An international research project involving the University of Adelaide has revealed that the magnetic field in the centre of the Milky Way is at least 10 times stronger than the rest of the Galaxy.
The evidence is significant because it gives astronomers a lower limit on the magnetic field, an important factor in calculating a whole range of astronomical data.
Researchers from the Max-Planck-Institute for Nuclear Physics, the University of Adelaide, Monash University and the United States have published their findings in Nature this week.
Dr Roland Crocker, the lead author, and Dr David Jones both worked on the project while based at Monash University and the University of Adelaide’s School of Chemistry and Physics. The two physicists are now based at the Max-Planck-Institute for Nuclear Physics in Heidelberg, Germany.
“This research will challenge current thinking among astronomers,” Dr Crocker says. “For the last 30 years there has been considerable uncertainty of the exact value of the magnetic field in the centre of the Milky Way. The strength of this field enters into most calculations in astronomy, since almost all of space is magnetised,” he says.
Dr Jones says the findings will affect diverse fields, from star formation theory to cosmology.
“If our Galactic Centre’s magnetic field is stronger than we thought, this raises additional questions of how it got so strong when fields in the early universe are, in contrast, quite weak. We know now that more than 10% of the Galaxy’s magnetic energy is concentrated in less than 0.1% of its volume, right at its centre,” he says.
Dr Jones completed his PhD at Adelaide, studying the Galactic Centre magnetic field under the supervision of Dr Raymond Protheroe, Associate Professor of Physics at the University of Adelaide, and Dr Crocker, a former postdoctoral researcher at the University.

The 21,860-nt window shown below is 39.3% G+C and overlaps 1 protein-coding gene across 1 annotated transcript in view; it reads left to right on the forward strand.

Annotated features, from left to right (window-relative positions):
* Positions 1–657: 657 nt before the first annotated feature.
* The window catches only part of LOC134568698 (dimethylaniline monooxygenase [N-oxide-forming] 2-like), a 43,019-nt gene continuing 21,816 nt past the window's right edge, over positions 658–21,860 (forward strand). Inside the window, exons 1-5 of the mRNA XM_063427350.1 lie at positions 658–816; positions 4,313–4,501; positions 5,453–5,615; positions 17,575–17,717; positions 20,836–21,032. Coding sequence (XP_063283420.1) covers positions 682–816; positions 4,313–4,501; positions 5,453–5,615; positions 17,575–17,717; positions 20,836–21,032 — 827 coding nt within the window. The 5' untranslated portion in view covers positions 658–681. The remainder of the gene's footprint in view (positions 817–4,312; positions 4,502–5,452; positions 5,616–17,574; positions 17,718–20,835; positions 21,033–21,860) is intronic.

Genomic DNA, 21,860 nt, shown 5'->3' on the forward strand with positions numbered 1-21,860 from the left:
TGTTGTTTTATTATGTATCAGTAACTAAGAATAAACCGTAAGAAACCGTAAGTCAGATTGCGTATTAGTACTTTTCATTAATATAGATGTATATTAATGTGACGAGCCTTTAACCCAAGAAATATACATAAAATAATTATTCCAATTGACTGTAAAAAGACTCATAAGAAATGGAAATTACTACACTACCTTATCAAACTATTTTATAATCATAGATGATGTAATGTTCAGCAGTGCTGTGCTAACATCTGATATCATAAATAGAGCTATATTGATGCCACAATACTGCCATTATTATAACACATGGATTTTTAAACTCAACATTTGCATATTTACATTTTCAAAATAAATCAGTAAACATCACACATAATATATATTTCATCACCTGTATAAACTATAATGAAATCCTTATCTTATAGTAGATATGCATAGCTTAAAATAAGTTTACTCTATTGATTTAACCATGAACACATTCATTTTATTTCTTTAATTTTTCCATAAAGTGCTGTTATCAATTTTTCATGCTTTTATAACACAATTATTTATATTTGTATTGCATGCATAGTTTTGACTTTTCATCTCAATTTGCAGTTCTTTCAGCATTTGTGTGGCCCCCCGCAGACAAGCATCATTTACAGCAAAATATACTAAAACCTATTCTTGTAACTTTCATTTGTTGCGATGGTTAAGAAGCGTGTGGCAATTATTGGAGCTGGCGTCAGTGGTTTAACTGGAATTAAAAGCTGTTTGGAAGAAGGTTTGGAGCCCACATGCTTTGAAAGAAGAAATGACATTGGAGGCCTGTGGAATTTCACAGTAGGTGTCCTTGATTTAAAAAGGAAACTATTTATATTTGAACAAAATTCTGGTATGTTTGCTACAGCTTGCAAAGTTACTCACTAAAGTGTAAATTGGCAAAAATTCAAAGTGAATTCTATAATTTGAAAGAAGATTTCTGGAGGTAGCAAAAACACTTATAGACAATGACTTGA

“The Milky Way just glows in radio waves and in gamma-rays produced by collisions of energetic particles, and is brightest near its centre. Knowing the magnetic field there helps us understand the source of the radio and gamma-rays better,” says Dr Protheroe.
Related from 2007:
The Black Hole in the Center of the Milky Way Is an Accelerator of Gamma Rays
A new theory rejecting the decaying matter theory
Astronomers have found that the supermassive black hole located in the center of the Milky Way generates the mysterious gamma-ray emission detected in the center of our galaxy.
The mobile magnetic fields around the hole produce high-speed collisions that emit the gamma rays.
Extremely powerful gamma rays, with charges in the tens of tera-electronvolts (1 TeV means 1012 eV) have been picked up recently by ground-based gamma-ray observatories.
Some researchers have proposed them as the result of dark matter particles decaying, but not everybody agrees with this explanation.
The new research comes with//
the idea that the gamma rays are expelled by the most powerful naturally occurring particle accelerator, better than the best atom smashers used by researchers on Earth. The team made calculations based on the particle accelerator scenario, in which protons around the supermassive black hole are constantly hit by the hole’s magnetic fields. These magnetic interactions speed up the protons so much that they are thrown into surrounding gas clouds.
The hole’s magnetic field extends even farther away, so it keeps on kicking the protons to even increased speeds as they travel outwards. “Some of the protons could reach energies of 1000 TeV this way,” said team member Fulvio Melia of the University of Arizona, in Tucson, US. …